May 25, 2021 | Climate, Community Composting, Food Waste

USDA Grants For Community Compost And Food Waste Reduction Pilots

Top: Rising Sand Organics, a community composting enterprise in Stevens Point, Wisconsin, collects food scraps from households and businesses. Photo courtesy of Rising Sand Organics

The U.S. Department of Agriculture (USDA) announced the availability of up to $2 million for local governments to host Community Compost and Food Waste Reduction (CCFWR) pilot projects for fiscal year 2021. The cooperative agreements support projects that develop and test strategies for planning and implementing municipal composting and food waste reduction plans, which are part of USDA’s broader efforts to support urban agriculture. USDA’s Office of Urban Agriculture and Innovative Production will accept applications on until 11:59 p.m. Eastern on July 16, 2021. Projects should span two years with a start date of September 25, 2021 and completion date of September 25, 2023. A prerecorded webinar provides an overview of the purpose of the cooperative agreements, project types, eligibility and basic requirements for submitting an application.

LA Compost in Los Angeles operates community composting hubs. Photo courtesy of LA Compost

“Finding ways to turn food waste into nutrient rich compost is a win-win for farmers, communities and the environment,” Deputy Under Secretary for Farm Production and Conservation Gloria Montaño Greene said when announcing the funding. “The level of enthusiasm and creativity communities are putting towards this kind of problem solving is inspiring, and USDA is proud to support it.”

The cooperative agreements support projects led by local governments that: Generate compost; Increase access to compost for agricultural producers; Reduce reliance on and limit the use of fertilizer; Improve soil quality; Encourage waste management and permaculture business development; Increase rainwater absorption; Reduce municipal food waste; and Divert food waste from landfills. Priority will be given to projects that anticipate or demonstrate economic benefits, incorporate plans to make compost easily accessible to farmers, including community gardeners, integrate other food waste strategies including food recovery, and collaborate with multiple partners.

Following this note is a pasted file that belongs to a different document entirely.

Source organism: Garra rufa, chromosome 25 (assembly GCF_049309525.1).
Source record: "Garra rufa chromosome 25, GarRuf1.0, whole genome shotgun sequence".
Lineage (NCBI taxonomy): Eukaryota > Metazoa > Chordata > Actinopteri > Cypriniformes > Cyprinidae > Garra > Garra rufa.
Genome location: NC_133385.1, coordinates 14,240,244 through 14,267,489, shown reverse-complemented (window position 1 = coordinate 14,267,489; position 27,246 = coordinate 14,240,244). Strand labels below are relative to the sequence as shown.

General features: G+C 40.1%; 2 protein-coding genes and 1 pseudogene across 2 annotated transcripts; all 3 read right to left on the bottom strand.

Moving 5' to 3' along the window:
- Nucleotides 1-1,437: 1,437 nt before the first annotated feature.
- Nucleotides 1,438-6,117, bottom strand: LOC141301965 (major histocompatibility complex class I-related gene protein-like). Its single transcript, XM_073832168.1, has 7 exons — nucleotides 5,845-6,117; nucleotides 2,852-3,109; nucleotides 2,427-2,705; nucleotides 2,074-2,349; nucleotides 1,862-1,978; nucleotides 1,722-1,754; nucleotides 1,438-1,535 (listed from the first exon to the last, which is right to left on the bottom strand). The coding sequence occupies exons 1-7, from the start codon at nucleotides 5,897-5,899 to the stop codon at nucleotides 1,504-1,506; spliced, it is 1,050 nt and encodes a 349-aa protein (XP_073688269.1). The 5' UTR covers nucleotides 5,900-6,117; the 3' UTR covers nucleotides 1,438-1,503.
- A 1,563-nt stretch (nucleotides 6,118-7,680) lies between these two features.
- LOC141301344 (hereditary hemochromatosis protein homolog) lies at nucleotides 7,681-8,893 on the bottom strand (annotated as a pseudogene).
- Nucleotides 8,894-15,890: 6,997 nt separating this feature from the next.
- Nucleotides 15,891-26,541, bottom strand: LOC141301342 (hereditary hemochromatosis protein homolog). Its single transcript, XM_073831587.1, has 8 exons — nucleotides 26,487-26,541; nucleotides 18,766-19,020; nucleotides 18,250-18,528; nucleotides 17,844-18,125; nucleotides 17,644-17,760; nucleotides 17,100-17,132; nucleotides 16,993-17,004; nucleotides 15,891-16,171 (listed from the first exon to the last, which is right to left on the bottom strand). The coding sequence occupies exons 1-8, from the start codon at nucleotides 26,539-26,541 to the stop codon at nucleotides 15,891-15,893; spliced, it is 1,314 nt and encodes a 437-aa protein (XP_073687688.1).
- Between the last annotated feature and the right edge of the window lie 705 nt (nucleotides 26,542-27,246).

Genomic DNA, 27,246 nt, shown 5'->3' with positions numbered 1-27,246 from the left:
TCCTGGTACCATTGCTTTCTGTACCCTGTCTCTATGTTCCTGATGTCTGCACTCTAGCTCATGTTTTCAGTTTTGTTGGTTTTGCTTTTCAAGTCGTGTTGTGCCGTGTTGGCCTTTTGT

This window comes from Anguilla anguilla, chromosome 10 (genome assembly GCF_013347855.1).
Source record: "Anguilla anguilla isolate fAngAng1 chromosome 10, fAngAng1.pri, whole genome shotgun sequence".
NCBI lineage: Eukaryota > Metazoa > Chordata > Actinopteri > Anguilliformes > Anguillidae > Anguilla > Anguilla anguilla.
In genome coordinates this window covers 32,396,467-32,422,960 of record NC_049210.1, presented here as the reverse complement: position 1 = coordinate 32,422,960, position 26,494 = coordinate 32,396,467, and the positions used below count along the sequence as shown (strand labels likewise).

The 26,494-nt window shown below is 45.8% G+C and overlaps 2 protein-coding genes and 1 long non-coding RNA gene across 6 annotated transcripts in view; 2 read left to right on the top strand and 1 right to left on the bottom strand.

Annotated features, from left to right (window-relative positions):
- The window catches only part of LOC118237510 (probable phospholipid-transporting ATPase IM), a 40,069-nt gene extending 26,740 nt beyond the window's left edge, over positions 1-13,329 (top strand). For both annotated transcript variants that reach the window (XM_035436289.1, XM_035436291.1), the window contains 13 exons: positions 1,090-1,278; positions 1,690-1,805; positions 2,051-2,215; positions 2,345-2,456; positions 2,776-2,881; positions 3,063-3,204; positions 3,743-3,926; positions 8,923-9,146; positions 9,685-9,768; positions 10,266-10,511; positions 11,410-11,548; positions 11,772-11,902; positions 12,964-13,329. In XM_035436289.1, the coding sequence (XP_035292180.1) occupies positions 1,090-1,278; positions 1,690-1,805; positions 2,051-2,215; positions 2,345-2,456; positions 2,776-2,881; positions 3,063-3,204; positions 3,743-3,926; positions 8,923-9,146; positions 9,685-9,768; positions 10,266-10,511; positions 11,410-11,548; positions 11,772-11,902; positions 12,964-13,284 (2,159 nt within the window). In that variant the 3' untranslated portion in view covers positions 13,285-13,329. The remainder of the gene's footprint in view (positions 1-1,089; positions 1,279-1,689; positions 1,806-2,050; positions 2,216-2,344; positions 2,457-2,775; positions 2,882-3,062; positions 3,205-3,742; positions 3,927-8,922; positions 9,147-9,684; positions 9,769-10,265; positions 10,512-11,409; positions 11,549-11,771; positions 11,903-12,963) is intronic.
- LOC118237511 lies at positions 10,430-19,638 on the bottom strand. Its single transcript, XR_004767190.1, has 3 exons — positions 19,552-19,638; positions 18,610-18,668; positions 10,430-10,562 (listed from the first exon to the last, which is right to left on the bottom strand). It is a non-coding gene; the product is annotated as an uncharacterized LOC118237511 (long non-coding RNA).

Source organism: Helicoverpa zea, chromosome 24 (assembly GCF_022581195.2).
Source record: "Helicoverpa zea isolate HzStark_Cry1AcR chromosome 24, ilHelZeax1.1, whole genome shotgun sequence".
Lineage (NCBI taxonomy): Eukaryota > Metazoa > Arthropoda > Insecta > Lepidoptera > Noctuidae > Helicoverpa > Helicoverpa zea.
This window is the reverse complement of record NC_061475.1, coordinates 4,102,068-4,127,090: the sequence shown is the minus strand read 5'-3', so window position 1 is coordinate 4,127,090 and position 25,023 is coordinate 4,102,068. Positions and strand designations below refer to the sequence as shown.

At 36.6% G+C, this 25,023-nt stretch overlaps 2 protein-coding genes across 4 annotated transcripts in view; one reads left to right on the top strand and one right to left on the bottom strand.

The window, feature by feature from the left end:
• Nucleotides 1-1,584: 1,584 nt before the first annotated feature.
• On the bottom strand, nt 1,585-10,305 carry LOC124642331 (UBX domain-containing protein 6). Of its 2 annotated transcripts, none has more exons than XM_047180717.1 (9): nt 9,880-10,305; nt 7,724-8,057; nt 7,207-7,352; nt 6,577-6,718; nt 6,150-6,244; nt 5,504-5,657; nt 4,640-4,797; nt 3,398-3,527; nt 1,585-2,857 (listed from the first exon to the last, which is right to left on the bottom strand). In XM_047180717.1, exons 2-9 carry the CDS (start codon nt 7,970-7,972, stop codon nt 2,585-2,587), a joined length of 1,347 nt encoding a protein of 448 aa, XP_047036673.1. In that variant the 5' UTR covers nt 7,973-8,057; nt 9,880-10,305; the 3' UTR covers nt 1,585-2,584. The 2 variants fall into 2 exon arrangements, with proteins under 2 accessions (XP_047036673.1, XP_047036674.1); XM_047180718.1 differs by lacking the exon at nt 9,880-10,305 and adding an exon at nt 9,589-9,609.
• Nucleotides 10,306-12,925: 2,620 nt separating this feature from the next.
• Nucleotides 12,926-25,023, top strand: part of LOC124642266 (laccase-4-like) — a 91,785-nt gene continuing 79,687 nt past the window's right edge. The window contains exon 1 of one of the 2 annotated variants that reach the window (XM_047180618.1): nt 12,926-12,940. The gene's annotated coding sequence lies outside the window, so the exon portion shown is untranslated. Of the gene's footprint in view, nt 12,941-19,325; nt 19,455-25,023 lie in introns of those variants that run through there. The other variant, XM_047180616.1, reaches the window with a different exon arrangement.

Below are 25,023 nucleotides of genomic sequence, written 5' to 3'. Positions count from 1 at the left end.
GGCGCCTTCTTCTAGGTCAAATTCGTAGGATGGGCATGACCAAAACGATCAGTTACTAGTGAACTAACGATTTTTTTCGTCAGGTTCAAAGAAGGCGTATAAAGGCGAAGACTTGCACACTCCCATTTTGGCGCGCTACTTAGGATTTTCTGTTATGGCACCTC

This is the second year USDA’s Urban Agriculture Office has offered this funding opportunity. An example of a previously selected project is the City of Prescott, Arizona, which received funding to collaborate with the farmers’ market, volunteers, restaurants, Yavapai County Cooperative Extension and Prescott College to design, build and implement the Prescott Community Compost Program. The program educates the community about composting, reduces food waste by collecting and composting restaurant food scraps and provides high-quality compost to gardeners and farmers in Central Yavapai County, creating approximately 28 tons of compost over the two-year program.

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